The discussion around Bitcoin Ordinal Inscriptions has taken a new turn, with Inscriptions now being marked as a vulnerability and included in the U.S. National Vulnerability Database (NVD). The vulnerability has been assigned the identifier CVE-2023-50428 and is currently pending analysis. At present, this is perhaps the most debated vulnerability in the database, yet it is not the first to be related to cryptocurrencies, as there have been many others previously listed.
Many other countries have similar databases. For example, the European Union Agency for Cybersecurity (ENISA), or the Australian Cyber Security Centre (ACSC).
According to the description on the website, the vulnerability allows the bypassing of data size limits by obfuscating data as code.
“In Bitcoin Core through 26.0 and Bitcoin Knots before 25.1.knots20231115, datacarrier size limits can be bypassed by obfuscating data as code (e.g., with OP_FALSE OP_IF), as exploited in the wild by Inscriptions in 2022 and 2023.”
At a basic level, it enables users to embed substantial chunks of data within Bitcoin transactions. The exploit cleverly uses scripting to mask this data as program code, potentially resulting in network spam and higher transaction fees.
Using this loophole, Ordinals embed images and text onto individual satoshis, the smallest Bitcoin unit, making each uniquely collectible, akin to a version of non-fungible tokens. This has had a dramatic effect on the Bitcoin network.
The average block size has nearly doubled. Before the introduction of Ordinals, it was approximately 1.1MB, but following their rise in popularity, it surged past 2MB and is now averaging around 1.7MB. Ordinals already consume over 50% of Bitcoin block space.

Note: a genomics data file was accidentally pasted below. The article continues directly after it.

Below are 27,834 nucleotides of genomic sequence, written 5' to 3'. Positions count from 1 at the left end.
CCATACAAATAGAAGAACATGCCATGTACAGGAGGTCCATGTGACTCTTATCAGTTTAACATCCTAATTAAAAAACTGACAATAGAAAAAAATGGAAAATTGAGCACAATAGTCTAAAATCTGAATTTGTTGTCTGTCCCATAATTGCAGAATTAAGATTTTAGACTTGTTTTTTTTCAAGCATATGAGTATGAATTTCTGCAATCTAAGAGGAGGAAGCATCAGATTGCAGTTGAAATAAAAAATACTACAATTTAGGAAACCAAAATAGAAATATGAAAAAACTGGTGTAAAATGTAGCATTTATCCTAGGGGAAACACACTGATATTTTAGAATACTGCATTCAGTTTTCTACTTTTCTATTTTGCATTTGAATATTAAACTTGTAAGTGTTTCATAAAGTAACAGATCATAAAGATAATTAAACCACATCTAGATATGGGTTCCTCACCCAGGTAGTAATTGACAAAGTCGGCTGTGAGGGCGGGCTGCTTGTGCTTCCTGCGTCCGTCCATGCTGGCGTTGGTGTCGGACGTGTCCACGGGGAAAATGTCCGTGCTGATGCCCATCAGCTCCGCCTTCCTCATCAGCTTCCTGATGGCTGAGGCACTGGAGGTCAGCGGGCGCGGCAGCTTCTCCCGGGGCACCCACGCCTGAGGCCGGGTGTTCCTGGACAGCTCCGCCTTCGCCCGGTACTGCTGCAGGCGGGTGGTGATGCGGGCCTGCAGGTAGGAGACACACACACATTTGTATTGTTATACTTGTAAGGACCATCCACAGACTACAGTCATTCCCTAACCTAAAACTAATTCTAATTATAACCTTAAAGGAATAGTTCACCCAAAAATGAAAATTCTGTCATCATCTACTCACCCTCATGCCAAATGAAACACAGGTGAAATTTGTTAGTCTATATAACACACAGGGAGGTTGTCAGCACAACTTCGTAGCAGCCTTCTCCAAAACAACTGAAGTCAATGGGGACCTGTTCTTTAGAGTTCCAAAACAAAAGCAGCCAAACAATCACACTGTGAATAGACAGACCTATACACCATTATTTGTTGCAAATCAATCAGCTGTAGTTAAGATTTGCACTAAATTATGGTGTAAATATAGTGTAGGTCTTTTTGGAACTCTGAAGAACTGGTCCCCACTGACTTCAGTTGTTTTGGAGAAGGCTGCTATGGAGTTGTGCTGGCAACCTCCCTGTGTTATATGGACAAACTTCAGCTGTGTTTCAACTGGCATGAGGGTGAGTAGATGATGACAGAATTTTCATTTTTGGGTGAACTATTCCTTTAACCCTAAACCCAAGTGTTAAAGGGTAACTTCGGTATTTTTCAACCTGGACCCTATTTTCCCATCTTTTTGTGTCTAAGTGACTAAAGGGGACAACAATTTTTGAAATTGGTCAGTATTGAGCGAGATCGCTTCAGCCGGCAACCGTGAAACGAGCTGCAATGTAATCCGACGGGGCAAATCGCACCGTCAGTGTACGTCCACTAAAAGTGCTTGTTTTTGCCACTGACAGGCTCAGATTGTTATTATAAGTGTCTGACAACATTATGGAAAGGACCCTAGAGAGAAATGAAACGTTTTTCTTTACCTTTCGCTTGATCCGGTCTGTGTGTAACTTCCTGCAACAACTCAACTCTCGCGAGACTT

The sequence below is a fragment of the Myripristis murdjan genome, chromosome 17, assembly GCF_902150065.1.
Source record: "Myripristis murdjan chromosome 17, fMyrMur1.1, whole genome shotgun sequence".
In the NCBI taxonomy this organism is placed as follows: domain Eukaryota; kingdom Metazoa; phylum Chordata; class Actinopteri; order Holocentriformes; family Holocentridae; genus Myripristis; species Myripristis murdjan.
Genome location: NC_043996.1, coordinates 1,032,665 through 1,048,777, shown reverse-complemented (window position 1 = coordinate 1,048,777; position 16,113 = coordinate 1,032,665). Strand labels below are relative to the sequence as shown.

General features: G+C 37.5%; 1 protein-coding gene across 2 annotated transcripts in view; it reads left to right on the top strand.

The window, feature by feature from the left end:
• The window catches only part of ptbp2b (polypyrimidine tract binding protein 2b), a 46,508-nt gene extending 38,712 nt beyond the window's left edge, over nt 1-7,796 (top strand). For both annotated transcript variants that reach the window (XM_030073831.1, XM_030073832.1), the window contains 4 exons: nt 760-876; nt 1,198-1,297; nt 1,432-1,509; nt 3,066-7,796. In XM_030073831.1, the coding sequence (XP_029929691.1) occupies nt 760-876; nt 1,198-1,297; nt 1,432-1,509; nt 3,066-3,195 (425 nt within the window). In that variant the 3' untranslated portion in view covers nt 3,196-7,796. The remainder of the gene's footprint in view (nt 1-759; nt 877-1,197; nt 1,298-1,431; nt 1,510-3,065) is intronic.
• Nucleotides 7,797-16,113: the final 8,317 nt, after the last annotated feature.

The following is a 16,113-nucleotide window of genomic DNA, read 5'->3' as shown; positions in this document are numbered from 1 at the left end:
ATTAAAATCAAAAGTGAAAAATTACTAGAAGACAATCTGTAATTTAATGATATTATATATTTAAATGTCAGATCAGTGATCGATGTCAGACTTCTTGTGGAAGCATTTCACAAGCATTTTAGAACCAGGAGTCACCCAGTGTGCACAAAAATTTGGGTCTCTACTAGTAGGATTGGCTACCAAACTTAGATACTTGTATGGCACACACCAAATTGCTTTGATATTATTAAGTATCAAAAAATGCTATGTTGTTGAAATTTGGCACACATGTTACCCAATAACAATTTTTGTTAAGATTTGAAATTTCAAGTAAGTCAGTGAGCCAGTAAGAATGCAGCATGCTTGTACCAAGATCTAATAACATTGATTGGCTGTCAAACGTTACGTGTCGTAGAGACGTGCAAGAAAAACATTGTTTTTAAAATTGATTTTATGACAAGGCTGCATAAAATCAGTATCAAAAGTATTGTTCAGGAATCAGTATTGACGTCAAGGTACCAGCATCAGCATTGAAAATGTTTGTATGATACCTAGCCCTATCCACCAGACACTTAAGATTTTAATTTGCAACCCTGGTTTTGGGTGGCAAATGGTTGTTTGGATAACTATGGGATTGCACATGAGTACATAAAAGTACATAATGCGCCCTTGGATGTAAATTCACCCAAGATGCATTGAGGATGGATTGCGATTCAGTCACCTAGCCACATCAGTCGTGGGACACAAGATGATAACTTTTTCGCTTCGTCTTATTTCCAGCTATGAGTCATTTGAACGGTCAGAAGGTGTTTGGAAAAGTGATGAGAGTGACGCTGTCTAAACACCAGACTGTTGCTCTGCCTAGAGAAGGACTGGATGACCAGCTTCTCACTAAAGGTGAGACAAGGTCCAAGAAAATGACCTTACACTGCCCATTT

Given that Bitcoin block size is capped at 4MB, a further rise in the popularity of Ordinals could create significant issues for the network. If there is a rush into them, the block size could increase even more, possibly hitting the limit. This would lead to an increasing number of pending transactions on the network and skyrocketing transaction fees, resembling the worst traffic day of the year.
As we previously reported, Bitcoin Core developers appear to be firmly opposed to the use of Ordinals. Luke Dashjr, a developer for Bitcoin Core, has expressed on X (formerly Twitter) that he considers ordinals to exploit a vulnerability. He suggests that this issue should be addressed in the upcoming V27 release of their Bitcoin client, slated for next year. However, he clarified that he had no role in the inclusion of Bitcoin inscriptions in the NVD.
It’s important to note that the Bitcoin Core team only released V26 of the client on December 6, indicating that the delivery of V27 may take some time. In contrast, Bitcoin Knots, another popular Bitcoin node client developer, has already addressed this “vulnerability” in their v25.1 release.
Considering the dominance of the Bitcoin Core client in the Bitcoin ecosystem, there is a possibility that some node operators may eventually feel compelled to adopt new software that excludes ordinals from the network.
Meanwhile, certain node operators are already indicating their intention to switch to Bitcoin Knots, specifically to censor Ordinals. Notably, Ocean, a mining operation backed by Jack Dorsey, has announced its deployment of the Bitcoin Knots v25.1 client, in an effort to fix a “long-standing vulnerability”.
“...Among other improvements, this upgrade fixes this long-standing vulnerability exploited by modern spammers. As a result, our blocks will now include many more real transactions and help to bring an end to the DoS attack being performed on the Bitcoin network.”
Despite the backlash against Ordinals in the Bitcoin developer community, the emerging Ordinals ecosystem has at least six months (likely more) to develop a survival plan. Without this, they risk being completely eliminated from the Bitcoin network.